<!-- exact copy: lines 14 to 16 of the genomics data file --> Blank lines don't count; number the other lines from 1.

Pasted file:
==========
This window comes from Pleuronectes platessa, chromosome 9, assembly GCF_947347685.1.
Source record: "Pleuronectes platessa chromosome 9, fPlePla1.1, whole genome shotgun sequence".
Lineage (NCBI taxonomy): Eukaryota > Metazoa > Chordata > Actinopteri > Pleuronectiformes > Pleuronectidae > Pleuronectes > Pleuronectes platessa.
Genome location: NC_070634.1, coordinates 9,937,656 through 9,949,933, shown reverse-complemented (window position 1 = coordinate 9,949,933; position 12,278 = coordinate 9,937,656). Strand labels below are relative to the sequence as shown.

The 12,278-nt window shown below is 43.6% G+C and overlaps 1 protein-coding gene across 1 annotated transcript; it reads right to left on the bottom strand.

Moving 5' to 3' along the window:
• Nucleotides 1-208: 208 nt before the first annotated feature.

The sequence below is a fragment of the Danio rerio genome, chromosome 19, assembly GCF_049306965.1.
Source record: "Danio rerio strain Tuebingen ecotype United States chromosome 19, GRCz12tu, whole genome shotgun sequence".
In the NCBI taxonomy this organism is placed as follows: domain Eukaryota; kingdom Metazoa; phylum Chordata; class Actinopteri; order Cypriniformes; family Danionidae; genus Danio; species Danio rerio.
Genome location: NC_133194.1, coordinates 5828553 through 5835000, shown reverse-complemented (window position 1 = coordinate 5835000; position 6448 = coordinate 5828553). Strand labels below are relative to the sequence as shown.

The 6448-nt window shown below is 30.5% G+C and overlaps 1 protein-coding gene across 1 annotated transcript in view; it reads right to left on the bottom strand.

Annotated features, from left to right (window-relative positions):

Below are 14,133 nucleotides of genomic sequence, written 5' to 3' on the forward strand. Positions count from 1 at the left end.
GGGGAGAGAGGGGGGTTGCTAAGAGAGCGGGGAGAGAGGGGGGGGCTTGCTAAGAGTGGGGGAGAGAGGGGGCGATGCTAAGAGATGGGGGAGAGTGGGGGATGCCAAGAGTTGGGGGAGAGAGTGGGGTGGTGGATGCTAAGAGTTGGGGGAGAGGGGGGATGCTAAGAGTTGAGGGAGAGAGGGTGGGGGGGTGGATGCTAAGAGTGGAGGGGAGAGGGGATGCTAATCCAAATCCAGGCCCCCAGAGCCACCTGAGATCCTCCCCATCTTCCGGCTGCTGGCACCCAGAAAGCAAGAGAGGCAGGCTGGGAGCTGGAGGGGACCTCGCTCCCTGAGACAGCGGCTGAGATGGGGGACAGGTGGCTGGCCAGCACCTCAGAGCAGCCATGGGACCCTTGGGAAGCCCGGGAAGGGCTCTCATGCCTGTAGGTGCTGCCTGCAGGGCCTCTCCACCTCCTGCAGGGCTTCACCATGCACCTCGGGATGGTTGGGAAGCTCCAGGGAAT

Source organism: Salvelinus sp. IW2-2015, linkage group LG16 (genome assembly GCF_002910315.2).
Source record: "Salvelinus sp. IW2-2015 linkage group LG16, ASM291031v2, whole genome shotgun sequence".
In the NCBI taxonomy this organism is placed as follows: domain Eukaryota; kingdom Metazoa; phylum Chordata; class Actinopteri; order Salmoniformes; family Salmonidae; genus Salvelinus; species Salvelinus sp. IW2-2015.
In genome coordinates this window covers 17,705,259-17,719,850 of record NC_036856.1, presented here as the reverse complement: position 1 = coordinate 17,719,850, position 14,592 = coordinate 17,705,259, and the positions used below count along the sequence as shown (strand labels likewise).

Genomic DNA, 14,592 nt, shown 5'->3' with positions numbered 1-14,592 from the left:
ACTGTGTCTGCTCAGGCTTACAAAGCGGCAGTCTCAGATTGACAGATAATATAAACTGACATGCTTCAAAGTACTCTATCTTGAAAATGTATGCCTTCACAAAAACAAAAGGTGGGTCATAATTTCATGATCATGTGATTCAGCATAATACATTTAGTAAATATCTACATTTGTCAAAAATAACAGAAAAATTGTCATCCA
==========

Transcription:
Below are 14,133 nucleotides of genomic sequence, written 5' to 3' on the forward strand. Positions count from 1 at the left end.
GGGGAGAGAGGGGGGTTGCTAAGAGAGCGGGGAGAGAGGGGGGGGCTTGCTAAGAGTGGGGGAGAGAGGGGGCGATGCTAAGAGATGGGGGAGAGTGGGGGATGCCAAGAGTTGGGGGAGAGAGTGGGGTGGTGGATGCTAAGAGTTGGGGGAGAGGGGGGATGCTAAGAGTTGAGGGAGAGAGGGTGGGGGGGTGGATGCTAAGAGTGGAGGGGAGAGGGGATGCTAATCCAAATCCAGGCCCCCAGAGCCACCTGAGATCCTCCCCATCTTCCGGCTGCTGGCACCCAGAAAGCAAGAGAGGCAGGCTGGGAGCTGGAGGGGACCTCGCTCCCTGAGACAGCGGCTGAGATGGGGGACAGGTGGCTGGCCAGCACCTCAGAGCAGCCATGGGACCCTTGGGAAGCCCGGGAAGGGCTCTCATGCCTGTAGGTGCTGCCTGCAGGGCCTCTCCACCTCCTGCAGGGCTTCACCATGCACCTCGGGATGGTTGGGAAGCTCCAGGGAAT

Source organism: Salvelinus sp. IW2-2015, linkage group LG16 (genome assembly GCF_002910315.2).